Review: Deathspell Omega – “The Synarchy of Molten Bones”

Deathspell Omega have never sounded this violent and unsettling. On a cursory listen, the utter chaos of this album renders it impenetrable. Not since Fas – Ite Maledice… have the band rejoiced so much in the discordant noise of their craft. Just 29 minutes long, there are so many eerie, dissonant riffs colliding with each other, the drumming is so varied and intense, that it can seem totally overwhelming and impossible to make sense of. But on a much more careful listen the album’s complexity and depth begins to reveal itself.

Though it demands a very patient and experienced listener to understand, this album is actually very carefully composed. What might first seem like a completely disorganised mess is in fact a master-class in organised, controlled chaos. The deeply unsettling guitarwork builds tension and releases, utilising small details like layered descending arpeggios and presumably multi-tracked guitars, with the percussion working on tandem to maintain the furious assault. The dark melodies the band are known for are still here, they just demand that you actively engage in listening for them. There are dozens of great riffs, motifs and ideas throughout this album, helping make these songs memorable rather than just blurs of chaos.

The centrepiece of the album is ‘Onward Where Most With Ravin I May Meet’, by far the longest song here. It’s an incredible piece of music, and contains some of their most memorable guitarwork by far. There’s a passage about two thirds of the way through in particular whose sombre, dissonant beauty overwhelms, while the tortured, inhuman growls unsettle in equal measure. Shifting into an off-kilter, lumbering pace accentuated by the bass guitar, the song takes on an utterly demented feel, before returning to the trademark chaos of discordant, tremolo-picked guitars.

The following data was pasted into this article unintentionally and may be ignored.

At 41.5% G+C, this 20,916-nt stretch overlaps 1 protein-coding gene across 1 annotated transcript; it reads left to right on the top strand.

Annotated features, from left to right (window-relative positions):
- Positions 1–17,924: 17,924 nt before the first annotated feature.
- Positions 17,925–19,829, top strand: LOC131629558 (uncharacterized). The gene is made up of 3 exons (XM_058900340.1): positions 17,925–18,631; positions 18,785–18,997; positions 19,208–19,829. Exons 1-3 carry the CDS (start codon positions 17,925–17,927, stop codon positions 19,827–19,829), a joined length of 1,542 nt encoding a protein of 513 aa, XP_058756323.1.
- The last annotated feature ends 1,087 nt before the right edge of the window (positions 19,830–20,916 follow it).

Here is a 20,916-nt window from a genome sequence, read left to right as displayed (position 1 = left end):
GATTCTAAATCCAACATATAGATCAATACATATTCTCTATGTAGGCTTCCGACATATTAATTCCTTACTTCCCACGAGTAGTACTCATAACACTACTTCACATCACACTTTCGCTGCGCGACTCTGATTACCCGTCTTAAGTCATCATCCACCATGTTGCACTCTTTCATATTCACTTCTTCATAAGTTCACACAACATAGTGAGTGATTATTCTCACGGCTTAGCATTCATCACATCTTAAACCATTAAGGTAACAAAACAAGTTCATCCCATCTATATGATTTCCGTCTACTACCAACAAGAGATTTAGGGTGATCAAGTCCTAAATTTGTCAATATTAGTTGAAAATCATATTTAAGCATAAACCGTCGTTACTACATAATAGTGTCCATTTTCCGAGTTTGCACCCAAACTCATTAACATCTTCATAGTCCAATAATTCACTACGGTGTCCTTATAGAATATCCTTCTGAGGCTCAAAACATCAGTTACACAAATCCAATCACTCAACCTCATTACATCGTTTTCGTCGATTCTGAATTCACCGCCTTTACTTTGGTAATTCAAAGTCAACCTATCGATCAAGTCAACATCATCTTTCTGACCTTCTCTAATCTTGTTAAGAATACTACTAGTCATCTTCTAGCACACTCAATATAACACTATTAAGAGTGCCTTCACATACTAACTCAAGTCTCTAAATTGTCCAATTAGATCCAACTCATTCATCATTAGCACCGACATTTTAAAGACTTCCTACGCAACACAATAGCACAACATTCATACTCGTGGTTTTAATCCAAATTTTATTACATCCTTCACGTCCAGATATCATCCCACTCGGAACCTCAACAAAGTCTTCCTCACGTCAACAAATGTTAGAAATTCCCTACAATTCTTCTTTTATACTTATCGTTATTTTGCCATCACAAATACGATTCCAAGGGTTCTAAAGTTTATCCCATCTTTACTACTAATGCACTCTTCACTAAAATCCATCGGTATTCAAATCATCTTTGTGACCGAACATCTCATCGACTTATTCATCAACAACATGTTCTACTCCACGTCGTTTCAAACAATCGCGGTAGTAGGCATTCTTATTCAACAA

There is still much room for debate about the lyrical and conceptual facets of the album. But the band seem to have moved away from Christian theology as a vehicle for their Satanism and instead adopted the vocabulary of Greek mythology. On the album cover is Apollo, frequently referred to as ‘Iatros’, or ‘healer’ – both spreader and healer of disease. This inherent contradiction is frequently explored throughout the album, in an almost Hegelian way – in positing both the contradictory natures of the object, we can resolve them in a greater synthesis that preserves the truth of the prior state. There’s some really interesting analysis out there and I’m sure time will reveal the depths I’m certain are there, as this is a band who take the utmost care with their lyrics, so if you are really interested in the details of the lyrics of this album I encourage you to continue your research.

While this album may be one of the most abrasive and challenging listens you’ll find this year, it’s an album that rewards careful attention and multiple listens. The details emerge, the chaos becomes more ordered, and the vision becomes clearer. It’s not an album you’re likely to understand on a first listen, but with some patient listening this album reveals itself to be one of the best black metal albums of 2016.